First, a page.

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Earthcare Committee

Layers of nature and the built environment, with trees, sea and sky, buildings and crane, bird and branch.

shares insights and tools to better navigate and nourish in these times of change and global environmental challenge.



AYM Earthcare Committee meets regularly to listen and respond to our local natural world, as well as tending to national considerations. We are aware that so many are doing so much to learn and teach about the earth's troubles, that everyone is responding with care for our earth's concerns, and we seek ways to bring about healing, and support earthcare initiatives.

The Earthcare Committee was laid down at Yearly Meeting 2021.

You can read about the work of the newly formed Climate Emergency and Species Extinction Working Group here.


Quaker Earthcare 

The produce of the Earth is a gift from our gracious Creator to the inhabitants, and to impoverish the Earth now to support outward greatness appears to be an injury to the succeeding age. - John Woolman (1720-1772)

Earthcare Newsletters

The 2019 Quaker Earthcare Climate Emergency Epistle 

The 2008 Quaker Earthcare Statement

We find delight in the grace of creation, and are humbled by the richness of its gifts. Our very existence depends upon sustaining our intimate relationships within nature. Yet much has been harmed or lost forever through our lack of reverence, our ignorance, denial, waste and ill-considered action. We have set ourselves against the Spirit.

We have ignored our interconnectedness with all other living things, weakened our own well-being, and we have diminished the opportunity for fair livelihood.
Once our lack of care caused limited damage. Now our thoughtlessness endangers whole ecosystems, and even the entire biosphere, through global warming, pollution, destruction of habitats, and accelerated extinction of species. We also acknowledge that wars, poverty and overconsumption are part of this spiral of destruction.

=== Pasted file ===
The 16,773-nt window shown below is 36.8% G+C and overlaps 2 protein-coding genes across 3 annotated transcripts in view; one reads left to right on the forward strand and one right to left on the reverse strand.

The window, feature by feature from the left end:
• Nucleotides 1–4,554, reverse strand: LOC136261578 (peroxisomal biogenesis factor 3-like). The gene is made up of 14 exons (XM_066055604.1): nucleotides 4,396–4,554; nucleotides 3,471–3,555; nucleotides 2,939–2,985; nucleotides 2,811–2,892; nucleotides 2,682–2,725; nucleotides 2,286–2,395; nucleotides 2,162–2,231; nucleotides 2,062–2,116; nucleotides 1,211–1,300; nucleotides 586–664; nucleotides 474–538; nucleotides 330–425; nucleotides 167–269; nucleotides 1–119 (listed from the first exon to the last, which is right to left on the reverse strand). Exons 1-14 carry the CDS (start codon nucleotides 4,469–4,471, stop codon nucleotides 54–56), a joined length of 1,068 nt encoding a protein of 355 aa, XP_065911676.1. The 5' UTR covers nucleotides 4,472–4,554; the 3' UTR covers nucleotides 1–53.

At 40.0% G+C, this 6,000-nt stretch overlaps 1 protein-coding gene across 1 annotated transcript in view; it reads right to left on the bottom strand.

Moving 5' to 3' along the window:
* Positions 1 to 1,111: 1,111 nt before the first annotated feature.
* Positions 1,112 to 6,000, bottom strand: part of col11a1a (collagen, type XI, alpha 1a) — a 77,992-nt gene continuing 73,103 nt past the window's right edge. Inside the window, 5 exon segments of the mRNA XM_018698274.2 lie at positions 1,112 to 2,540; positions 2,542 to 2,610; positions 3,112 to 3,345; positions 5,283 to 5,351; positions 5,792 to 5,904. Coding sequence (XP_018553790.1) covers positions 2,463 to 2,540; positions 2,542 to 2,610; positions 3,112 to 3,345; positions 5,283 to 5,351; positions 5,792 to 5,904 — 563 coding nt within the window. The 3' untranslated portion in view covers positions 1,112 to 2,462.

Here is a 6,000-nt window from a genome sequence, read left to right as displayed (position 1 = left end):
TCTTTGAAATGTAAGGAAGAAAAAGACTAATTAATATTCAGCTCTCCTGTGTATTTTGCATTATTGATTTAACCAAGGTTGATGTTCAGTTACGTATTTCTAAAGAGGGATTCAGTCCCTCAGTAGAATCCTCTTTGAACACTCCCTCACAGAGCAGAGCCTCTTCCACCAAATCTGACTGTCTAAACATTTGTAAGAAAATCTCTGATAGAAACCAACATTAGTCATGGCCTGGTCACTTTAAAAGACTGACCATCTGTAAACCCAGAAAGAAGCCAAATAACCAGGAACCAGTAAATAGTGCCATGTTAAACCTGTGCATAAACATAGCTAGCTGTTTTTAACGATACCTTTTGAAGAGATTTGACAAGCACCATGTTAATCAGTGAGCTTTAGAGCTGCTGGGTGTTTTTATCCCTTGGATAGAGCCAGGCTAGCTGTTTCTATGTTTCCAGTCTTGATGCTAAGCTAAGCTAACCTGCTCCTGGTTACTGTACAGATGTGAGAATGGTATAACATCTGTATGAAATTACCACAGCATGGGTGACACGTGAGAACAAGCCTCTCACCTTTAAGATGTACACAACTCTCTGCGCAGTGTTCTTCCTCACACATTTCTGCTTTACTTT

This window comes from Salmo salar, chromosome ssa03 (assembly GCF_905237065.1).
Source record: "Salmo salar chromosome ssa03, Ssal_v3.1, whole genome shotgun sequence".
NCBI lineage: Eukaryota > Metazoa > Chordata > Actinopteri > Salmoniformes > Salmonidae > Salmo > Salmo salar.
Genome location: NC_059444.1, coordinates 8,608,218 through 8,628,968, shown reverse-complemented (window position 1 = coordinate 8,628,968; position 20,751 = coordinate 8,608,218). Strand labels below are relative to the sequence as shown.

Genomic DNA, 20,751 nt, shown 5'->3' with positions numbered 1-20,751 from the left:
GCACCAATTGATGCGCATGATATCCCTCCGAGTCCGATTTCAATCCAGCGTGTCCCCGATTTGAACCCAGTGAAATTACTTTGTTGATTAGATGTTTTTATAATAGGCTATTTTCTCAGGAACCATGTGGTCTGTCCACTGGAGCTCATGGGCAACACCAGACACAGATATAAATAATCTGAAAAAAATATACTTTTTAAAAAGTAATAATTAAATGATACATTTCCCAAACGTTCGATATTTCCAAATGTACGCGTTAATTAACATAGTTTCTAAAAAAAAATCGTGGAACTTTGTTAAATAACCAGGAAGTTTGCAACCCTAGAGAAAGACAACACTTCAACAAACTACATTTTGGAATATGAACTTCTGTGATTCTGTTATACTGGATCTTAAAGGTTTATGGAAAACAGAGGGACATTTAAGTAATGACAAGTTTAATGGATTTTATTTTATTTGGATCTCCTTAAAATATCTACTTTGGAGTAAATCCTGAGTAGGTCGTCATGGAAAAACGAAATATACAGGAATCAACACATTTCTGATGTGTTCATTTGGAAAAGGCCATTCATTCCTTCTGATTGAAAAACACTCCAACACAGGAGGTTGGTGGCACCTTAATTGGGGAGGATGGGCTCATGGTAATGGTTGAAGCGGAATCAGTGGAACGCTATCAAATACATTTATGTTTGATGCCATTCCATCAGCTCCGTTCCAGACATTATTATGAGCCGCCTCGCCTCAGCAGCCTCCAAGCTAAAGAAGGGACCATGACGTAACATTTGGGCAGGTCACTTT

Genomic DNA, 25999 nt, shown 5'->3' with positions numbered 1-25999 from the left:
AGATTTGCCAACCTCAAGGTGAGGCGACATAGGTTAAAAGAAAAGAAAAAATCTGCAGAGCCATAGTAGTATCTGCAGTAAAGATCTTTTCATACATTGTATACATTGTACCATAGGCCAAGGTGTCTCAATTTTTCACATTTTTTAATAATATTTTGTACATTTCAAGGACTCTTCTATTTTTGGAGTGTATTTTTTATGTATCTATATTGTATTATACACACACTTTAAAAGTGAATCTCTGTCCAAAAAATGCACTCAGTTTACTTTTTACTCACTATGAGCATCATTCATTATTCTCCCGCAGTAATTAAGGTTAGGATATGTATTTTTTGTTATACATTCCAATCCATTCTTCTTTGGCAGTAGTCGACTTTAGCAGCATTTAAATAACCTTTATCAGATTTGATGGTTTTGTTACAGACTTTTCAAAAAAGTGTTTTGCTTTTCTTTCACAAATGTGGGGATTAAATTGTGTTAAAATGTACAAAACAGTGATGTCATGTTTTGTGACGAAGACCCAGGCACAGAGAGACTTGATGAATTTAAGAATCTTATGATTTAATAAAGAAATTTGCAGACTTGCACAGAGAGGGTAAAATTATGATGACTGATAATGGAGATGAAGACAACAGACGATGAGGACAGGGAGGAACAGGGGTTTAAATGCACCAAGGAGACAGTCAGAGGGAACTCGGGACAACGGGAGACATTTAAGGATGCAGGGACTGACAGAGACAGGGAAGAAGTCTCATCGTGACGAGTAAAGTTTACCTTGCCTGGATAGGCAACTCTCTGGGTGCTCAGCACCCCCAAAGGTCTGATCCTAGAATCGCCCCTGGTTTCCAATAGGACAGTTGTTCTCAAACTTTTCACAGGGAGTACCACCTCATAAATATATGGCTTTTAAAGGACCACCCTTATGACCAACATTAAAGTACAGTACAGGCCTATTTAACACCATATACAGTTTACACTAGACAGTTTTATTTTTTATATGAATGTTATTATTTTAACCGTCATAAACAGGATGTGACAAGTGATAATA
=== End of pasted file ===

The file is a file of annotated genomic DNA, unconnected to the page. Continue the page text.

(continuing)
We seek to transform this culture of domination and exploitation, of false witness and idolatry, and instead develop a culture of caring for the planet, preparing for future generations of living things and honouring God’s gifts. Each of us must now strive to live a just life which values the air, the waters, the soil, living things and the processes sustaining all life.
Given the extent of the crisis and the need for transformative change, despair and fear are likely to arise in us all at some stage. We can be set free in the Spirit to live our lives in radically different ways.
We are called to consider the world as an enspirited whole, to accept no boundary to repairing and sustaining the Earth for the future, and to appreciate more deeply the creative energy in all living things and life processes. We seek to mend what has been hurt, and to strengthen our courage to discern and bear witness to this spiritual care for the Earth.
Friends are not alone on this journey. We must listen to the call of creation, recognise and respect the profound knowledge and wisdom of Indigenous peoples and learn from scientific understanding. We will work with those many others already deeply engaged, who make the links between religious belief, lifestyle, social justice and peace.
We commit to the demanding, costly implications of radically changed ways of living. Let us do so out of joy, celebration, reverence and a deep love of life.
Adopted at Yearly Meeting 2008, Melbourne, Australia